What You Don't Know About Bipolar Disorder

Saturday 1 June 2013

Dr Eric Youngstrom is an expert on bipolar disorder.
He is a professor of psychology and psychiatry at the University of North Carolina, USA. He is also an acting director of the Center of Excellence for Research and Treatment of Bipolar Disorder.

Here, he shares some views:

Q. What is bipolar disorder? How is it different from the general mood swings that many people experience?

A. Bipolar disorder is a condition that leads to extreme changes in mood, energy and sleep. It's different as the swings happen with more frequency and intensity, and last much longer. The American Psychiatric Association's Diagnostic and Statistical Manual of Mental Disorders defines 4 different types of bipolar disorder:

I) person has had a manic episode at least once in his life.
II) person becomes seriously depressed, but also has a history of hypomania (a milder mania).
III) cyclothymic disorder, where the person has years of depressive and hypomanic symptoms without developing a full mania or depression.
IV) situations that don't fit into any of the above.

Q. How prevalent is bipolar disorder?

A. Bipolar disorders in children and teens are half as common as compared to adults (which affects 4% of the general population in the world). It is a third as common as depression. For youths, it appears equally common in both eastern and western parts of the world. For adults, it may be lower in Asia than in the US.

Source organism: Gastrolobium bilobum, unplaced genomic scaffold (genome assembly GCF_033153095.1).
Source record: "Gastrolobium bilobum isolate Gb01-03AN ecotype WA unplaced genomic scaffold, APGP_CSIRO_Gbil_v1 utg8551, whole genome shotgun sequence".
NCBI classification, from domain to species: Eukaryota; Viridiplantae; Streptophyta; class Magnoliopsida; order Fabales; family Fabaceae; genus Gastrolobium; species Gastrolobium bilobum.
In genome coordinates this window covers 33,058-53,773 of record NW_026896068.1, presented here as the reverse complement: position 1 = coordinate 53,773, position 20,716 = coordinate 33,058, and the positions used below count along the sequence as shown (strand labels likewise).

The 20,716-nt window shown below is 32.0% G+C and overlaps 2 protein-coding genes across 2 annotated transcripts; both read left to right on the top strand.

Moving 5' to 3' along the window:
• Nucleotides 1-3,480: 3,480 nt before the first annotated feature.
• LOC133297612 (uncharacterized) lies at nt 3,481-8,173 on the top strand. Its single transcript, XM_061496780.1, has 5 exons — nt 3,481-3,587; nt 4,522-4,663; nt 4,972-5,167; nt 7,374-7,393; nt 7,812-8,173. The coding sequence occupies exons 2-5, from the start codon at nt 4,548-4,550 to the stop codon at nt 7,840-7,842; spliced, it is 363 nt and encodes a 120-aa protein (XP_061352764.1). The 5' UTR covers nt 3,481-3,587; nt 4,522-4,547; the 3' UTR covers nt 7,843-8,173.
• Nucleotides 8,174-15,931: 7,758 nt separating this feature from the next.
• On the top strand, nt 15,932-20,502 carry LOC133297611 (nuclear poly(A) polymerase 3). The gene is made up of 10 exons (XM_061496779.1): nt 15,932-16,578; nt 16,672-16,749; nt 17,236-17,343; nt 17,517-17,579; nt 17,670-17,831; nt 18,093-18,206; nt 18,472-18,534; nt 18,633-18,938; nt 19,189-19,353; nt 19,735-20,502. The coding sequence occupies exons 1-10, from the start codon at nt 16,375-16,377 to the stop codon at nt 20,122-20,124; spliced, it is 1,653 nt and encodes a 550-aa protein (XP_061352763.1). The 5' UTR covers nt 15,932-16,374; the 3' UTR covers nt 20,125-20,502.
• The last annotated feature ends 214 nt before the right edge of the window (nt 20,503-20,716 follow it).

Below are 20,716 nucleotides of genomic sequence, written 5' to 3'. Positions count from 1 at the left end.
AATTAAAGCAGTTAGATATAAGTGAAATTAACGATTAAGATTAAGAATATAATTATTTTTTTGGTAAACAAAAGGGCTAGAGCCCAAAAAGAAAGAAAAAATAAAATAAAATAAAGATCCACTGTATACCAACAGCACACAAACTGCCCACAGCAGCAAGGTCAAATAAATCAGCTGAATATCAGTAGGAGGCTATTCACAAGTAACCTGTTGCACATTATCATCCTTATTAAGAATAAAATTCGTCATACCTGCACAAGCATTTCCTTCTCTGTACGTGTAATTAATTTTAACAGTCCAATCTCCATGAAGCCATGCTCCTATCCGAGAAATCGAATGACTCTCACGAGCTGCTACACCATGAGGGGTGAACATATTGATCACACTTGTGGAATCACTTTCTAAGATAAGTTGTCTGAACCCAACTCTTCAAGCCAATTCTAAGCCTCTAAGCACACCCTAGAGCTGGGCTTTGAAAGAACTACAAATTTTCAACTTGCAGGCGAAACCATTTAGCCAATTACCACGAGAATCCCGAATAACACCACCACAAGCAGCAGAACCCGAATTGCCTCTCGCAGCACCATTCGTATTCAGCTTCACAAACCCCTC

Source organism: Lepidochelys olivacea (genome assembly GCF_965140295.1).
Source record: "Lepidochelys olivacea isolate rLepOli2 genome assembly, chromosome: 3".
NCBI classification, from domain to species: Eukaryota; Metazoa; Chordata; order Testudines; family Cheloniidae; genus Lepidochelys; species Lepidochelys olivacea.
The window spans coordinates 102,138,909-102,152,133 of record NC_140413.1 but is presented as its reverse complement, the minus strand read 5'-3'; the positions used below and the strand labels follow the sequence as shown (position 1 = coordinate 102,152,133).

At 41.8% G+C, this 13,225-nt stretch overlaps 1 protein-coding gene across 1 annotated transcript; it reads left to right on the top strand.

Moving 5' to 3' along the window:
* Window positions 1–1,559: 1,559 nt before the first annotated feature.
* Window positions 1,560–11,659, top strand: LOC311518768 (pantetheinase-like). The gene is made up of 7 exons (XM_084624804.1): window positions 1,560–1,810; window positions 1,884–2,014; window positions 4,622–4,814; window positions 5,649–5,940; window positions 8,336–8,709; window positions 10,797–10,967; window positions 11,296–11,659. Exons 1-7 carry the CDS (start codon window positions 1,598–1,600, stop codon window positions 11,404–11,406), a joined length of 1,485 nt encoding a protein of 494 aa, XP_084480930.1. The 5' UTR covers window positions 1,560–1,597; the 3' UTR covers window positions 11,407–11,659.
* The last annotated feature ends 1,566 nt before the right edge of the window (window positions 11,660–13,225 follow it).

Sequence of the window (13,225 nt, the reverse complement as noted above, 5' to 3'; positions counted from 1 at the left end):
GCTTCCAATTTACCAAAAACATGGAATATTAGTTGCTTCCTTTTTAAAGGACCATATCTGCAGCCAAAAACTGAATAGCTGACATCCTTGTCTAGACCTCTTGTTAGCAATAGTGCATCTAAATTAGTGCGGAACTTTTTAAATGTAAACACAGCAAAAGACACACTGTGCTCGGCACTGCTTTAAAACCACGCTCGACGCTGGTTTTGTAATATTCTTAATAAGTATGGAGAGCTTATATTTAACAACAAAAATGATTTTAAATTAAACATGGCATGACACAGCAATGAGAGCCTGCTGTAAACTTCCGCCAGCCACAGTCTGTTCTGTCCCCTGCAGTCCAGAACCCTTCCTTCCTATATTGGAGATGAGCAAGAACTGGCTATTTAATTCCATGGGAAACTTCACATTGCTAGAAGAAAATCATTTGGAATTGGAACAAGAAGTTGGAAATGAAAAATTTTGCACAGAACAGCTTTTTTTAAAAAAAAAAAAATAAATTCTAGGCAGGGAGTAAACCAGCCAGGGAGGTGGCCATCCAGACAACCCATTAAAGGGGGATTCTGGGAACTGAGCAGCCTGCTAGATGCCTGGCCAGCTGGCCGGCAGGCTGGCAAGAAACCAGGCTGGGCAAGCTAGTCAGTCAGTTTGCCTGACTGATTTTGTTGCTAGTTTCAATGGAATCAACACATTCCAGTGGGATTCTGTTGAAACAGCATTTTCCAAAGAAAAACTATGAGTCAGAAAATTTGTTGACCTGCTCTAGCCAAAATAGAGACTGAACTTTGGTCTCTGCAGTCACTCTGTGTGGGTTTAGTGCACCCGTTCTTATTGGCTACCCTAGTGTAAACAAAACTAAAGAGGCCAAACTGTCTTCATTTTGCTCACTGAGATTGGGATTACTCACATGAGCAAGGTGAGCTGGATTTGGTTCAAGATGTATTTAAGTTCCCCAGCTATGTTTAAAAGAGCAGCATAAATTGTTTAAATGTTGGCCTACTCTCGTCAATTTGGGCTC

Q. What causes bipolar disorder? 

A. It is caused by a combination of biological and environmental factors. Other factors include genes, diet, stress, trauma, intense emotional conflicts in families. The risk factors appear to be the same for children, adolescents and adults. However, youths are more likely to experience mania (mixture of high energy with negative mood) while adults experience mostly depression.

Q. What are the most effective treatments for the disorder?

A. Treatments focus on smoothing out the highs and lows in mood and energy. The goal is to prevent the progression of bipolar disorder, delay relapse and improve functioning in between episodes. Some ways include understanding the triggers and ways of managing the illness, improve communication and reduce intense emotional family conflict, and emphasise regular sleep and activity patterns.

(Source: A double whammy, StarFit4Life, 28 October 2012)

What other options are available?

Take Lingzhi / Ganoderma
Mayo Clinic states that imbalanced hormones may be involved in causing or triggering bipolar disorder. Imbalanced brain chemicals called neurotransmitters also appear to play a significant role in bipolar disorder.

Lingzhi is known as an Adaptogen, whereby it has a normalizing influence on our body. This means it is capable of toning down the activity of the hyperfunctioning systems or strengthening the activity of hypofunctioning systems. Hence, Lingzhi is able to regulate back the imbalances and thereby improve the bipolar conditions.

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